1. Marshall Berman: All That's Solid Melts into Air http://delong.typepad.com/files/berman_marshall_all_that_is_solid_melts_into_air_the_experience_of_modernity.pdf
  2. Karen S. Freeman: How to View Web Pages on Apple Watch in Watchos 5: "Yes, you can access web pages on your Apple Watch now...
  3. Wikipedia: Darien scheme
  4. Caroline M. Yoachim: Carnival Nine: #sciencefiction
  5. James Nicoll: The Company of Strangers: "The Ginger Star—Leigh Brackett, Skaith, book 1... #sciencefiction
  6. Steven Pulvirent: A Week On The Wrist: Apple Watch Series 4: "The future of the Apple Watch is coming into focus–and I like what I'm starting to see...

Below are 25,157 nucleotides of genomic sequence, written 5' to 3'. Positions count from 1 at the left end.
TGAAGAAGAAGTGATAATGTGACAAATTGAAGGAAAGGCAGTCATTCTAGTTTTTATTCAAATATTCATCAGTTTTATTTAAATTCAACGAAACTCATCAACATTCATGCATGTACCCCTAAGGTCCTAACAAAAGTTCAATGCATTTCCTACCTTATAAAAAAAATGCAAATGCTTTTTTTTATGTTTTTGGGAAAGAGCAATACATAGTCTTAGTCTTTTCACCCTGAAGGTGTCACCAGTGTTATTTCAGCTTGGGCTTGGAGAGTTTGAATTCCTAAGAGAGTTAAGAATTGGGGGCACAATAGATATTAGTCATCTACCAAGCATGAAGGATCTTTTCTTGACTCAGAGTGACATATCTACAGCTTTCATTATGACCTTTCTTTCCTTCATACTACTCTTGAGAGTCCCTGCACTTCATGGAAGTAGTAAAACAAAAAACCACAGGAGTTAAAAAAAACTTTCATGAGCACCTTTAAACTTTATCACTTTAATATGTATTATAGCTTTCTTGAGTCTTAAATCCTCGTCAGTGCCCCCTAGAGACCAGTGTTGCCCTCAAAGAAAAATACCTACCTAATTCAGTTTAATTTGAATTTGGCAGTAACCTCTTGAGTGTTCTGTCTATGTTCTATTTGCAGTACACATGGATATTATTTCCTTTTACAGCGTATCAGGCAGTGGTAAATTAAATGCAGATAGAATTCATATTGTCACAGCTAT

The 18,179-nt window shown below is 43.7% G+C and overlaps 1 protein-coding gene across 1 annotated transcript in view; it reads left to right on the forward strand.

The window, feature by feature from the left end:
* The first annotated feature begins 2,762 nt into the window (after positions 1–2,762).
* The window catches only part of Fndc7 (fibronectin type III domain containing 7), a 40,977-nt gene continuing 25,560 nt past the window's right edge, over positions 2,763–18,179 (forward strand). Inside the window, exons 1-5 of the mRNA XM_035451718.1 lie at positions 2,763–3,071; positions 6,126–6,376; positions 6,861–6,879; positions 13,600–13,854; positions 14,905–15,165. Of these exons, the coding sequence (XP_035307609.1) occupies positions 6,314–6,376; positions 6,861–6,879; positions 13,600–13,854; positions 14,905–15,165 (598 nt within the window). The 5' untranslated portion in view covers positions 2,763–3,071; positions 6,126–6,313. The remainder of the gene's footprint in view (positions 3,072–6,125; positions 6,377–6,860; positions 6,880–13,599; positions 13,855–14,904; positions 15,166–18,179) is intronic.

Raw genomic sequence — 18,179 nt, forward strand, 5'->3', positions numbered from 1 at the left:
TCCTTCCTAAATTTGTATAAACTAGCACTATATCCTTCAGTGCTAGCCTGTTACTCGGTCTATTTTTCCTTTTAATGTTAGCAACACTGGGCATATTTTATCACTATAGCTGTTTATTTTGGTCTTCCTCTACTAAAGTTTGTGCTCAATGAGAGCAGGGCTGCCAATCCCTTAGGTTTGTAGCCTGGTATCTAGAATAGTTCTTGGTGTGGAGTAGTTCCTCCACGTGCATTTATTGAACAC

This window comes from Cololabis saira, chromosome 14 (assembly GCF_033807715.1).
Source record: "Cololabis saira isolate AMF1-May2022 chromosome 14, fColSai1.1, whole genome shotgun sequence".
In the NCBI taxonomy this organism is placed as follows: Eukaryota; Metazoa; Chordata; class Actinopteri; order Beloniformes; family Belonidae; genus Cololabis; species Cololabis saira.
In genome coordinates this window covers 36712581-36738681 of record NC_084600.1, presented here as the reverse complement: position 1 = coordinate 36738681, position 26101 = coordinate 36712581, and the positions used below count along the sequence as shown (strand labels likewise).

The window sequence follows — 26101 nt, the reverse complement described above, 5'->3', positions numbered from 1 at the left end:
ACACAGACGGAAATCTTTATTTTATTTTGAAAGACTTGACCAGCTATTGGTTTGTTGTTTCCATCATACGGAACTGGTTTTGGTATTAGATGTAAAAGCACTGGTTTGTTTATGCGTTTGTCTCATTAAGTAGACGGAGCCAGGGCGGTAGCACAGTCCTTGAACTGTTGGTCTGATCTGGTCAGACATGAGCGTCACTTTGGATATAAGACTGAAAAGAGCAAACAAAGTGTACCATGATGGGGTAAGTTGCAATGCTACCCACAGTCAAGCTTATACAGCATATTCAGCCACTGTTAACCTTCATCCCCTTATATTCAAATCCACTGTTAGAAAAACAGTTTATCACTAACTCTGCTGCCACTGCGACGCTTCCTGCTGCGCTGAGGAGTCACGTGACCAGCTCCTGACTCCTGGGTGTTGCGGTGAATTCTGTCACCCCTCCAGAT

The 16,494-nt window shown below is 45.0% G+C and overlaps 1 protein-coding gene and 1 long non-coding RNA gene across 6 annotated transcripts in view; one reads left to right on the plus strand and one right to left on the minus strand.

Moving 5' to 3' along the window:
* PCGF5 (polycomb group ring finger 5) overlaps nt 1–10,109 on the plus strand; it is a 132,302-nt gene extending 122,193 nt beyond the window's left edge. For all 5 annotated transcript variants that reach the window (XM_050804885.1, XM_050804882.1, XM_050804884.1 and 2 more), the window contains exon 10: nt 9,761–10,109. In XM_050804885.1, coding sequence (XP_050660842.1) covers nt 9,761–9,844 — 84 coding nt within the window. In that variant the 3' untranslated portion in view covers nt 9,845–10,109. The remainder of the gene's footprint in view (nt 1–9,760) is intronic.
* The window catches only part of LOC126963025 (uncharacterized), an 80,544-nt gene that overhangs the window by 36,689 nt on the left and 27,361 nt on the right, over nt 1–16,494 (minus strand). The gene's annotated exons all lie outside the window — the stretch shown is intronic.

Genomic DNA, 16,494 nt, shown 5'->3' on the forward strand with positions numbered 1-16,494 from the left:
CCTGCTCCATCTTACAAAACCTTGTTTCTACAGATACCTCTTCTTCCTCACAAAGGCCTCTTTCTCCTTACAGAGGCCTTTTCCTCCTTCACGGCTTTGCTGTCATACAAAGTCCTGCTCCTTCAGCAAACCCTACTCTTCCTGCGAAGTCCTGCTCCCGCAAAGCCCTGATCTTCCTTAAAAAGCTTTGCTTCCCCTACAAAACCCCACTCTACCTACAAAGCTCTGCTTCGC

7. William Poundstone: Prisoner's Dilemma https://books.google.com/books?isbn=0307763781 #books
  8. Merrill M. Flood: Experimental Games
  9. Paul Romer (1989): Endogenous Technological Change: "Growth in this model is driven by technological change that arises from intentional investment decisions made by profit maximizing agents. The distinguishing feature of the technology as an input is that it is neither a conventional good nor a public good; it is a nonrival, partially excludable good...
  10. Paul Romer (2015): Economic Growth: "Every generation has perceived the limits to growth that finite resources and undesirable side effects would pose if no new recipes or ideas were discovered. And every generation has underestimated the potential for finding new recipes and ideas...